COVID-19 Updates & Resources
NBREA Webinar Series
NBREA Update Memos
- Is it mandatory there should be no face-to-face open houses or showings during the Covid-19 State of Emergency?
NBREA has recommended there should be no open houses or any onsite showings at this time. Unfortunately, we can only recommend no face-to-face interaction (Open Houses, showings, client meetings, listing appointments, writing offers, etc.). We have certainly encouraged the use of virtual tools and urged members to consider no face-to-face real estate transactions during the State of Emergency.
- Did the mandatory “no face-to-face” rule of law come from FCNB and NBREA as co-regulators or another level of government and if so who?
This is not mandatory under NBREA or FCNB legislation. It is compliance with Public Health Directives and recommendations from the Chief Medical Officer for New Brunswick. In addition, Public Safety in charge of COVID-19 strategy has been touch at the most senior level of government. Public Safety stated the following to us:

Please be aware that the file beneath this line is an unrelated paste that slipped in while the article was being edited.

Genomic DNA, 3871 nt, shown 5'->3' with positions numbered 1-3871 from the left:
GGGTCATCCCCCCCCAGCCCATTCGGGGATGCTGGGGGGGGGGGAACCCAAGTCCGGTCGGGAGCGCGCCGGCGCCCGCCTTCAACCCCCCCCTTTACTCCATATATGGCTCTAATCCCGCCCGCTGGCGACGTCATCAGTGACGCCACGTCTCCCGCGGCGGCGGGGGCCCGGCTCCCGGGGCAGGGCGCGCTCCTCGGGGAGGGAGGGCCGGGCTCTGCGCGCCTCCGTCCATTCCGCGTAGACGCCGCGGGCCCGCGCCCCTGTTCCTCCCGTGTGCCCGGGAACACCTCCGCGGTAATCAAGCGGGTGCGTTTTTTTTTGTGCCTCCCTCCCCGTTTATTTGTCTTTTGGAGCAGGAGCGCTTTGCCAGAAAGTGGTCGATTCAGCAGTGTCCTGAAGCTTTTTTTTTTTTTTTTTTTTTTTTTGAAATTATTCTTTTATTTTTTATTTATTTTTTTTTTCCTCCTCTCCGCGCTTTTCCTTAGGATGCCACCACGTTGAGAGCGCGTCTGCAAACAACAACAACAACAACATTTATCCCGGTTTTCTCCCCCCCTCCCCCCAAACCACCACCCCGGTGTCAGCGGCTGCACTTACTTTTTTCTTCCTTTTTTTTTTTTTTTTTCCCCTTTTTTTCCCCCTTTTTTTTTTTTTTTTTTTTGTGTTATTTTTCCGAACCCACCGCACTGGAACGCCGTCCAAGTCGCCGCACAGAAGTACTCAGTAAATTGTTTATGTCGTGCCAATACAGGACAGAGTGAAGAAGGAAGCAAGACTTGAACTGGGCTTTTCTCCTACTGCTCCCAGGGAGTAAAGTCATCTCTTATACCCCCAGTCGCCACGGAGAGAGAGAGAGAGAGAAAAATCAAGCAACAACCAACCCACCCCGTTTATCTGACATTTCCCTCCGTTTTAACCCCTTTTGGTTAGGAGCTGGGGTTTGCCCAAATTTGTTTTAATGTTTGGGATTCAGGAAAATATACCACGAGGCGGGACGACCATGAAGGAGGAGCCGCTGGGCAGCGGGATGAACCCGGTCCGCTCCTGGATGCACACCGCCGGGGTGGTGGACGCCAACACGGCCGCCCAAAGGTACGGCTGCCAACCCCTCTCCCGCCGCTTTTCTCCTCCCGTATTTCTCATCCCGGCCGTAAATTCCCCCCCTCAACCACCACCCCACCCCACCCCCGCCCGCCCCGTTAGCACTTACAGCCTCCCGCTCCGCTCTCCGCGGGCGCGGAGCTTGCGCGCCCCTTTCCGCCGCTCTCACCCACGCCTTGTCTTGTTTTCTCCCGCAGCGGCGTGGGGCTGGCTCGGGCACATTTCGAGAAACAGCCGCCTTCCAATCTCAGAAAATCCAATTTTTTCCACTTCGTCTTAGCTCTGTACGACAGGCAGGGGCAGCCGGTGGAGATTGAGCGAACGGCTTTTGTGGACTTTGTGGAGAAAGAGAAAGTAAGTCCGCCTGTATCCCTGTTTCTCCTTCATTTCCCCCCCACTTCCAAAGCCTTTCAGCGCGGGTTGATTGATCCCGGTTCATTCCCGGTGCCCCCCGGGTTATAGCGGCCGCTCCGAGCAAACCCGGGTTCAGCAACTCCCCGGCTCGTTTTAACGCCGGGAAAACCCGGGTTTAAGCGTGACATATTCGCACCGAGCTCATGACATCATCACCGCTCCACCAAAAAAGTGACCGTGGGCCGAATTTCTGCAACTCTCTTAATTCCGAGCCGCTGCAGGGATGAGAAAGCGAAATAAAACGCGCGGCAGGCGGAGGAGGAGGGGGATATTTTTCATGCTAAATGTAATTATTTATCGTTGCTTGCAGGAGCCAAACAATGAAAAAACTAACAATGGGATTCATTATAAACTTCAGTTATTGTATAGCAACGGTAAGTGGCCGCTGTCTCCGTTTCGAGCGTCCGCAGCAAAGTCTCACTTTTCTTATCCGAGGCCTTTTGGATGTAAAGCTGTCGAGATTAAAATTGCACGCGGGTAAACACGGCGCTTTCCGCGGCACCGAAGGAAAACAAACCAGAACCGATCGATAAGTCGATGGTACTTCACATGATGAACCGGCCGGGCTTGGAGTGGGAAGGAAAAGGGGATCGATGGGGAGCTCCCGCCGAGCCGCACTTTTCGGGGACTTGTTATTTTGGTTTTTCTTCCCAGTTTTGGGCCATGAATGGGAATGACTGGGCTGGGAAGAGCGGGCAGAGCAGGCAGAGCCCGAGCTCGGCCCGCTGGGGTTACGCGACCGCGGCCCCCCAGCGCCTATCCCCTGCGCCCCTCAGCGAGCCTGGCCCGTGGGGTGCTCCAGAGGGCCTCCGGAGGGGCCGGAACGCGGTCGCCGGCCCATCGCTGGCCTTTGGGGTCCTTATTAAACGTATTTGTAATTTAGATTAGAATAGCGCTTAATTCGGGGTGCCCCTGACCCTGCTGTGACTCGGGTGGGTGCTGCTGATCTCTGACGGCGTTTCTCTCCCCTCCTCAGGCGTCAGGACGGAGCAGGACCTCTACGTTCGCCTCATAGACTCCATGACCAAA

“Government of New Brunswick is receiving a tremendous volume of inquiries from business seeking official assurance that they’re doing all the right things, and a lot of calls and emails from New Brunswickers wanting an investigation into some person or business they’re concerned is not taking all the precautions they’d like.
Every business is being asked to make a real effort to find a balance – it can’t be business as usual, especially where that means human interaction within 6 feet, so many will have to adapt. The orders require very few businesses to cease operations, but challenge most to adapt to reduce risk. Your guidelines show a genuine effort to find balance. Some of your members and their clients will find them excessively cautious, and some New Brunswickers will be angry you’re doing any business at all. Please, pursue balance, exercise due diligence, and press on!”
- If it is recommended that no showings occur face-to-face, what are the penalties if they occur? Fines? No insurance coverage? Suspension of license? Hearing before the Registrar?
This question falls under the orders laid out in the State of Emergency and social distancing. As you may know, law enforcement could issue fines for non-essential gatherings (e.g. A scenario where a REALTOR® is having a face-to-face showing and a whole family shows up in 2-3 cars).